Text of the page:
'Cash for crash' gang sentenced


A case involving a criminal syndicate that organised a 'crash for cash' car insurance scam - staging road traffic collisions then submitting false insurance claims - concluded at Luton Crown Court yesterday (27 April), with the last three remaining defendants being sentenced to a total of 11 years.

Kamsan 'Kimmy' Mahmood (43) of Lincoln Road, Luton received five years (including six months for a previously-tried indictment of mortgage fraud); Istafa Hussain (35) of Lincoln Road, Luton received four and a half years and Peter Charlery (45) of Carol Close, Luton received 18 months.

A five-year investigation focused on more than 180 accidents dealt with by Swift Accident Management, of which 230 individual claims were made by drivers or passengers. 60 of those accidents were looked at by the force and 46 were fully investigated, resulting in the last 21 claims being presented as evidence at the final trial which concluded two weeks ago. The investigation exposed one of the largest fraud rings the industry has ever seen, uncovering a web of deceit involving people from the legal, medical and motor trades.

A total of 38 defendants appeared at crown court at separate hearings over a period of three years. Two of those defendants, who could not be previously identified for legal reasons, were Saraj Qazi (30) of Westbourne Road, Luton and Majid Hussain (33) of Wychwood Avenue, Luton, who were both convicted of conspiracy to defraud, 'cash for crash' and mortgage fraud, for which they were given five years (Oazi) and five and a half years (Hussain).

33 defendants pleaded guilty to a variety of offences in connection with the £5.3 million insurance and mortgage fraud. The remaining five pleaded not guilty at two separate trials - four have been convicted and one acquitted. A further eight people were cautioned for their involvement in the crime.

CPS Thames and Chiltern prosecutor, Frances Bush, from the Bedfordshire branch, said: 'Many of the 37 offenders involved in the 'cash for crash' and mortgage fraud were supposedly respectable people who thought they were above the law, and that they could make vast sums of money through this criminal activity and get away with it.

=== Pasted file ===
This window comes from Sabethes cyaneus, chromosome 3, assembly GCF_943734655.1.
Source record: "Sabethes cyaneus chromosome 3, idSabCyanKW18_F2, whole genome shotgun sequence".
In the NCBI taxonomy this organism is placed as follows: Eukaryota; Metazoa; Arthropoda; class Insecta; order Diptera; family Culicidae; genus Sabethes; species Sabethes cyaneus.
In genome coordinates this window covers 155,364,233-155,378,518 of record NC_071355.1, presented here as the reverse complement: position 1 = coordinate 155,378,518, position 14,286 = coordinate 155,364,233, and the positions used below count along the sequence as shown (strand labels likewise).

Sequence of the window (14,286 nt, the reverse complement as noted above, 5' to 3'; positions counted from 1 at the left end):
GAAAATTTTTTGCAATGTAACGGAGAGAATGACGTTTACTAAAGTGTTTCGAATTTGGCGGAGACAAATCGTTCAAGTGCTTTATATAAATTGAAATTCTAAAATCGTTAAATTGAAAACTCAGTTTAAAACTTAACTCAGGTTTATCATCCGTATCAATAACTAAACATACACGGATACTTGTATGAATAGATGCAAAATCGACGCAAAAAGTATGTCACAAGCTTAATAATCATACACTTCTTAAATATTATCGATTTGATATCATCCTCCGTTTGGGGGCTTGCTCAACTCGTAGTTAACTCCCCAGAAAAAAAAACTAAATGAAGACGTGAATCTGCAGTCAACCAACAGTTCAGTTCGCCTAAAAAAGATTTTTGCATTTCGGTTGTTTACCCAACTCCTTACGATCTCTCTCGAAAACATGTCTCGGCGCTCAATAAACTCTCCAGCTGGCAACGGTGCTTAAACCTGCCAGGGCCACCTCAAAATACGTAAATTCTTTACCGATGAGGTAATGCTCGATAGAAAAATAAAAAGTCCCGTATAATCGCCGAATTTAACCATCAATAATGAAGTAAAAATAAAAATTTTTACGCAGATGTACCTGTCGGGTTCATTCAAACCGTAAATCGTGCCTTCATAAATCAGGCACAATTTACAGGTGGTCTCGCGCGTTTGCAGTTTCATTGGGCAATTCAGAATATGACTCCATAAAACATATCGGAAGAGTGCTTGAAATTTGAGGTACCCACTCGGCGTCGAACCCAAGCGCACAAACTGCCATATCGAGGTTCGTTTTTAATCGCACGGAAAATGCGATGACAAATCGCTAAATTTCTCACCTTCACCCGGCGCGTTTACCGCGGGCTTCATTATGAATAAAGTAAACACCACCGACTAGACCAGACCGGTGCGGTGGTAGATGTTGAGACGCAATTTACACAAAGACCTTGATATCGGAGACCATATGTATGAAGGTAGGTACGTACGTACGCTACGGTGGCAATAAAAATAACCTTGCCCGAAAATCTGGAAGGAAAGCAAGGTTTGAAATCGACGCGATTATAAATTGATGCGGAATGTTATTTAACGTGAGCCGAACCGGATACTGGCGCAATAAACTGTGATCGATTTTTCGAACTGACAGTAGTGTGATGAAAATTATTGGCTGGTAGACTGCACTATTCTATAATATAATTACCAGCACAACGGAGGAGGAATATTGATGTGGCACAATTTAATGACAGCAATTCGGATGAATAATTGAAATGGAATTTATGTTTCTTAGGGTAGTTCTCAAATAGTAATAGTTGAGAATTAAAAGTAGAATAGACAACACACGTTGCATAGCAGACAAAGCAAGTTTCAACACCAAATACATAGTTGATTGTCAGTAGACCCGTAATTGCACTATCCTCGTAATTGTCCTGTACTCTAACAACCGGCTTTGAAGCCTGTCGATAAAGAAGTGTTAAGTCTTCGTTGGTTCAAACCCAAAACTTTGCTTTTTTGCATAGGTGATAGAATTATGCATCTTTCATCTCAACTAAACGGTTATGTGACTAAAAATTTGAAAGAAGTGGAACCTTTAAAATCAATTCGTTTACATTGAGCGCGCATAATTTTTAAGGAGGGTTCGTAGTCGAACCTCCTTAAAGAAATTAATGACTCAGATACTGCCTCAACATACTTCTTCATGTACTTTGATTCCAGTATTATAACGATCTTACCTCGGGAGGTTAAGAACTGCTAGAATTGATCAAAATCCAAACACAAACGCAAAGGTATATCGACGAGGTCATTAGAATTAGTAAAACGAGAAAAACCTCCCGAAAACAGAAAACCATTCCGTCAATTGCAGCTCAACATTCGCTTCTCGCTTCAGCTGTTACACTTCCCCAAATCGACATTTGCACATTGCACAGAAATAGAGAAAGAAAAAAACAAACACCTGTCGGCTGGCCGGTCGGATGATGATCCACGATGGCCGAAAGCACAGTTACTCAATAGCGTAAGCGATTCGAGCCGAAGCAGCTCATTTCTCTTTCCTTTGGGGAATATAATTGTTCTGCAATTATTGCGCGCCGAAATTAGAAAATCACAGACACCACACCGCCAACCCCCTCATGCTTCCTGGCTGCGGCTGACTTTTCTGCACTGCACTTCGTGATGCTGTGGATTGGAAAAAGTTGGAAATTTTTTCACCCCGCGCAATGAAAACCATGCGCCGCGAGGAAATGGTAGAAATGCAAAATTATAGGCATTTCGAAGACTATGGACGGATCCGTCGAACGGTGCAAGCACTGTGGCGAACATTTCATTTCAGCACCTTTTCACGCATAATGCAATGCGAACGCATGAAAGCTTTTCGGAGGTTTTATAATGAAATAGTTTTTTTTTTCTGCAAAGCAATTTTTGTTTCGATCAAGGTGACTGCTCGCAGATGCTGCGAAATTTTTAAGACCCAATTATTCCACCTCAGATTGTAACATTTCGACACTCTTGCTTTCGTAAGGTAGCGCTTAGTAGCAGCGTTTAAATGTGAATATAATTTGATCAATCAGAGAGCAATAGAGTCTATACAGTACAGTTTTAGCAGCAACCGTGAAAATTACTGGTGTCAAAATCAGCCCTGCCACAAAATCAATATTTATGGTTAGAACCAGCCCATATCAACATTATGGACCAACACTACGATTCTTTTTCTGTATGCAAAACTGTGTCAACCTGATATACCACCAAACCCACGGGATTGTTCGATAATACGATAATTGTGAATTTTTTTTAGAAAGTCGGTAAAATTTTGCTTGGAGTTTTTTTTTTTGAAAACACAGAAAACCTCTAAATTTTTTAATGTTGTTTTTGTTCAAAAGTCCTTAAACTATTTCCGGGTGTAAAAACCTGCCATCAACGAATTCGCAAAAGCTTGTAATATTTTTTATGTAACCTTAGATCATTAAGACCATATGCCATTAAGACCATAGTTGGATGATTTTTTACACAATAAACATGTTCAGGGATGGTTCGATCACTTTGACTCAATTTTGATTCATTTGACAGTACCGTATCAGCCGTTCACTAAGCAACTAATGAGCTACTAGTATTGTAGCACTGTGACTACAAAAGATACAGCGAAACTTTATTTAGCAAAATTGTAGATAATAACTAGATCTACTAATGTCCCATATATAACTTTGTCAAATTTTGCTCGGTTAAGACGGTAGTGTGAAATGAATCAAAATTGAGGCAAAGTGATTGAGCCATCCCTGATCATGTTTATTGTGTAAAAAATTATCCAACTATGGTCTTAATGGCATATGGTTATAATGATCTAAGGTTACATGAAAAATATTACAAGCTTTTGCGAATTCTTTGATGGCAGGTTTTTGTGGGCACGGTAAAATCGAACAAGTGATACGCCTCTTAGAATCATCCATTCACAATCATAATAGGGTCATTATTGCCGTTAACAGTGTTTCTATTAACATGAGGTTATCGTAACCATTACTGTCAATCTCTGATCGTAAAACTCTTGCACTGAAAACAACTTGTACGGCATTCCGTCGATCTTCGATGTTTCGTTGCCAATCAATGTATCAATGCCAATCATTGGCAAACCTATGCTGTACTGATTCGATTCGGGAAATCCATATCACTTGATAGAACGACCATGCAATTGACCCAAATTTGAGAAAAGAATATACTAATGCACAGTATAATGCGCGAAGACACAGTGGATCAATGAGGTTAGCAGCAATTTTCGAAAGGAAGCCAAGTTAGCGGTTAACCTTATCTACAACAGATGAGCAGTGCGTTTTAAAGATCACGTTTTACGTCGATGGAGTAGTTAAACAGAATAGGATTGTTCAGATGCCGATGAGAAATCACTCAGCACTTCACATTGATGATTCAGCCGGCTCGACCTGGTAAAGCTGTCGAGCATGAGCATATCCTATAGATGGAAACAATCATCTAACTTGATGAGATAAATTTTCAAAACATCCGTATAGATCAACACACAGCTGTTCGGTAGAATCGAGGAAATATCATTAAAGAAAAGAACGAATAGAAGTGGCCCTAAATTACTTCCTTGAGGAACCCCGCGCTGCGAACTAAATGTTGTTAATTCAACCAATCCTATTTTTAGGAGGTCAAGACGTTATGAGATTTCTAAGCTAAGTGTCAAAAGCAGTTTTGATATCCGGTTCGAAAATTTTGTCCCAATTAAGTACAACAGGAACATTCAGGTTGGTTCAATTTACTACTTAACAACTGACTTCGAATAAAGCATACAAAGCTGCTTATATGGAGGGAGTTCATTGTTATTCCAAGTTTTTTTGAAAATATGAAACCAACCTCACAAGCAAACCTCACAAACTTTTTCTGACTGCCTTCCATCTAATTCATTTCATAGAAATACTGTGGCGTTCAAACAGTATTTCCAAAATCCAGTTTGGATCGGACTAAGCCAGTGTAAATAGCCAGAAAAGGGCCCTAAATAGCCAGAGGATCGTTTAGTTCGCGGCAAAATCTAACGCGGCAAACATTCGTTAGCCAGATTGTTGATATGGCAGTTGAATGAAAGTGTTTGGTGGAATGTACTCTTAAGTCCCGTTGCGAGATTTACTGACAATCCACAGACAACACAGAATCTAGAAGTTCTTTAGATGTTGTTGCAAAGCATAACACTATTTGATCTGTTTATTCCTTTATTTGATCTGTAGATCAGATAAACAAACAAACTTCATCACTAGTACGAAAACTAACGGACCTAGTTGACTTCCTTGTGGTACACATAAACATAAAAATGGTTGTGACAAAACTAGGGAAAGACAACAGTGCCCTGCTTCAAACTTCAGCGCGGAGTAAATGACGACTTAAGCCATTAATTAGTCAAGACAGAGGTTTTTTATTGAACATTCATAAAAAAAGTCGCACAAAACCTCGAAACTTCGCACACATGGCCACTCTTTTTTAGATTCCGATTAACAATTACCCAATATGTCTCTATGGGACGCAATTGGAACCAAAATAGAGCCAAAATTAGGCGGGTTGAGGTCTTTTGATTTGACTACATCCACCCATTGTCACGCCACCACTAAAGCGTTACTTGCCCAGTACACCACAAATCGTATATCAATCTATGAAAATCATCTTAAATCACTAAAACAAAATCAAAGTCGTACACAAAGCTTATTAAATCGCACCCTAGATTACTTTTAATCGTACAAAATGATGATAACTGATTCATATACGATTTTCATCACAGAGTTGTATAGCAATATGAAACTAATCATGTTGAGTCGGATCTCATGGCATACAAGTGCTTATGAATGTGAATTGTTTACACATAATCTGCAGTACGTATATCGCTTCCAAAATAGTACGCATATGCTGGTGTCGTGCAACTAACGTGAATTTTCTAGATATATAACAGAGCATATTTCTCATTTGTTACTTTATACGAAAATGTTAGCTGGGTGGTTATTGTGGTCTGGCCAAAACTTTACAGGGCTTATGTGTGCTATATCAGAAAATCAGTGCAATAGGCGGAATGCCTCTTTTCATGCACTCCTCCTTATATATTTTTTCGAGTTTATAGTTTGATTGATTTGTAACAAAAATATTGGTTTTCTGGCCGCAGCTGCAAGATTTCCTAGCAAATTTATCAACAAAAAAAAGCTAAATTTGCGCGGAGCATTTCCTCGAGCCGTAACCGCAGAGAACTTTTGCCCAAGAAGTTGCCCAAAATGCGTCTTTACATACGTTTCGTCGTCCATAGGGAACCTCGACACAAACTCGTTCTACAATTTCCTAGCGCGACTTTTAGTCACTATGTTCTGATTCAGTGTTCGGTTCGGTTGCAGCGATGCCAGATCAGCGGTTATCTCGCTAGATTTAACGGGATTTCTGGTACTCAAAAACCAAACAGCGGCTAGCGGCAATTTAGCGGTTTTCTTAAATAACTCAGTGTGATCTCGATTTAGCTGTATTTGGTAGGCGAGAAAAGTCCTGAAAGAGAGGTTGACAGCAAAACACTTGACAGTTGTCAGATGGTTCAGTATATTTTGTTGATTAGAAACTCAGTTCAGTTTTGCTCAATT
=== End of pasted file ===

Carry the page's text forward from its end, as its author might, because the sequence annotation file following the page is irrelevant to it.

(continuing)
'The evidence was strong and this fact led to the majority of the defendants pleading guilty, whilst the jury convicted four of the remaining defendants. All the offenders have now been sentenced accordingly by the courts for their crimes.

'The police and CPS will robustly investigate and prosecute fraudsters and their money and assets will be seized under the Proceeds of Crime Act to ensure that they do not benefit from their crimes. Crime doesn't pay!'

Senior investigating officer and Assistant Chief Constable of Bedfordshire Police, Andrew Richer, said: 'In 2006 Luton was a known hotspot for offences, also known as 'cash for crash', but in 2011 that is no longer the case. False details about the accidents were provided to insurance companies and bogus documents were created. Some vehicles were deliberately damaged in order to support the claims, made in respect of damage to the vehicles, personal injuries, recovery costs, hire vehicles, legal costs and loss of earnings.'

Insurance Fraud Bureau director, Glen Marr, concluded: 'The insurance industry does not and will not tolerate fraud. It has an impact on the cost of insurance for genuine consumers and the industry is committed to rooting out and bringing to justice those criminals who target insurers. This operation further reinforces the risks fraudsters face when seeking to deceive insurers and the personal consequences of their actions. We would also like to encourage anyone with any information concerning those who are organising insurance fraud to contact us through our confidential Cheatline on 0800 328 2550.'